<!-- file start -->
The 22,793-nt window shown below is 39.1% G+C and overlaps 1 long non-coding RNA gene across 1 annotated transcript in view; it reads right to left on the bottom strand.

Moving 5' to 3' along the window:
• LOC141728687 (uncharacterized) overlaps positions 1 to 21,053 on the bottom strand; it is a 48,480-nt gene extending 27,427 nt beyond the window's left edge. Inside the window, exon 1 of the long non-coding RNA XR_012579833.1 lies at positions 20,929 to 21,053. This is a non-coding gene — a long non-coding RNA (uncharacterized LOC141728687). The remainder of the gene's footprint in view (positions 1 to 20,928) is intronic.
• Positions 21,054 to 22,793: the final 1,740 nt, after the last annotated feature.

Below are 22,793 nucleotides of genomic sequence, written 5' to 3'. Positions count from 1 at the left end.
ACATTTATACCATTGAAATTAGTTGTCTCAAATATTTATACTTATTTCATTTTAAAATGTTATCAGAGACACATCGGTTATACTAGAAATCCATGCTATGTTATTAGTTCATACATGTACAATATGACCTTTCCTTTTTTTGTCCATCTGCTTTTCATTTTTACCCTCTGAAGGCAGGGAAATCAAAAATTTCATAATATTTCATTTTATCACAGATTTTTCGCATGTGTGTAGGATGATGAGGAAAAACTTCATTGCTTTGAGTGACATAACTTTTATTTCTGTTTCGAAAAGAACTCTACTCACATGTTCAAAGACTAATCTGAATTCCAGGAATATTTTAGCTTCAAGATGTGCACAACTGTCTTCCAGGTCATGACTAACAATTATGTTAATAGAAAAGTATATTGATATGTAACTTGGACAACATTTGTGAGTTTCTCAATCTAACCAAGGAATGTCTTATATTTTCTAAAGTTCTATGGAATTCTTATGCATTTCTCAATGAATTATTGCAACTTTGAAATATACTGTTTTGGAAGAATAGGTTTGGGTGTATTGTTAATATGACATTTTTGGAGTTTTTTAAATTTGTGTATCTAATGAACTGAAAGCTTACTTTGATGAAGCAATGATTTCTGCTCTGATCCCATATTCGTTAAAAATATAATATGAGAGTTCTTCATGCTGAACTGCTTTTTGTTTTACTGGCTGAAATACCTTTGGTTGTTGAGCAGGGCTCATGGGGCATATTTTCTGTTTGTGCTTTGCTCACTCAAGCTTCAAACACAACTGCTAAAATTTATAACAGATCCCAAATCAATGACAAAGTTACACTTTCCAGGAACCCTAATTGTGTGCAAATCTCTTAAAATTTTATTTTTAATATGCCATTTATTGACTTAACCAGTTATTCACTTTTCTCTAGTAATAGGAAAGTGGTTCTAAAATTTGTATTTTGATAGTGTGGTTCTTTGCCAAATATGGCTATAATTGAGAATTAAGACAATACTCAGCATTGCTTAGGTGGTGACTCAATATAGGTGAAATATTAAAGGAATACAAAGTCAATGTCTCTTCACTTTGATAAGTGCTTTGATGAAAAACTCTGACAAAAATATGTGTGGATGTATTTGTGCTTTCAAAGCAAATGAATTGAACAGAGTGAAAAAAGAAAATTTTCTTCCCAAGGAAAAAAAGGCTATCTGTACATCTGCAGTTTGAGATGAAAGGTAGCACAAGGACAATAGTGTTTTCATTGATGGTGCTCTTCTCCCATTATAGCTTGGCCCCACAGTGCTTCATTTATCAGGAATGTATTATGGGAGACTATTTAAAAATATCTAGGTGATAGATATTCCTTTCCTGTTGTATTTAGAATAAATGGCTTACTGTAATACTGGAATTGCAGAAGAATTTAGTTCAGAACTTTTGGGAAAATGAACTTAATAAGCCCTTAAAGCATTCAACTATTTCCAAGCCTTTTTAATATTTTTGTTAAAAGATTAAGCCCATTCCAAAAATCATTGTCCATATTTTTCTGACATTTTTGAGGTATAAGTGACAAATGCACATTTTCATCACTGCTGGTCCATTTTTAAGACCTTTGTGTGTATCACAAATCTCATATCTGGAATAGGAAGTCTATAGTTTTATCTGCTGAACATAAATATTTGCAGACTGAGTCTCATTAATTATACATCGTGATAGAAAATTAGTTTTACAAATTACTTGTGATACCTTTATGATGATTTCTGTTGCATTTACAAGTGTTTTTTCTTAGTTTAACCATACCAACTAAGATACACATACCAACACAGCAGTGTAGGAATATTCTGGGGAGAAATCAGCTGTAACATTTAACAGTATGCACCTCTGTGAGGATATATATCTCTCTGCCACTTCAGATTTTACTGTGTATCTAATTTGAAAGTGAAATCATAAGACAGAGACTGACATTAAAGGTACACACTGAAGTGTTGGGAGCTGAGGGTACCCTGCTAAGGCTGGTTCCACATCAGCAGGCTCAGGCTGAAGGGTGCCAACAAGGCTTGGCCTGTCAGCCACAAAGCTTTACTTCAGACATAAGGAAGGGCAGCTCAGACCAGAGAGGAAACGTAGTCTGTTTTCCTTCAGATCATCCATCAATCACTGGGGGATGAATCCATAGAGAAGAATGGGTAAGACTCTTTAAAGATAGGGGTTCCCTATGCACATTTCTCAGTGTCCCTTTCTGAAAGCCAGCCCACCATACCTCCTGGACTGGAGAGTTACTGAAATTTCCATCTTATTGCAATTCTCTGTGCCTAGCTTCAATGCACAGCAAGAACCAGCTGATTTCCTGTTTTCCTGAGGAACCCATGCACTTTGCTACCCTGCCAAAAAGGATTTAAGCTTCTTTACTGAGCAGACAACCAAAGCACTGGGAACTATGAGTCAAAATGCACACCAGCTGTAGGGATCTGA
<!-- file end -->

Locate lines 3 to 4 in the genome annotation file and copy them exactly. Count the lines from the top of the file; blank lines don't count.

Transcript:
• LOC141728687 (uncharacterized) overlaps positions 1 to 21,053 on the bottom strand; it is a 48,480-nt gene extending 27,427 nt beyond the window's left edge. Inside the window, exon 1 of the long non-coding RNA XR_012579833.1 lies at positions 20,929 to 21,053. This is a non-coding gene — a long non-coding RNA (uncharacterized LOC141728687). The remainder of the gene's footprint in view (positions 1 to 20,928) is intronic.
• Positions 21,054 to 22,793: the final 1,740 nt, after the last annotated feature.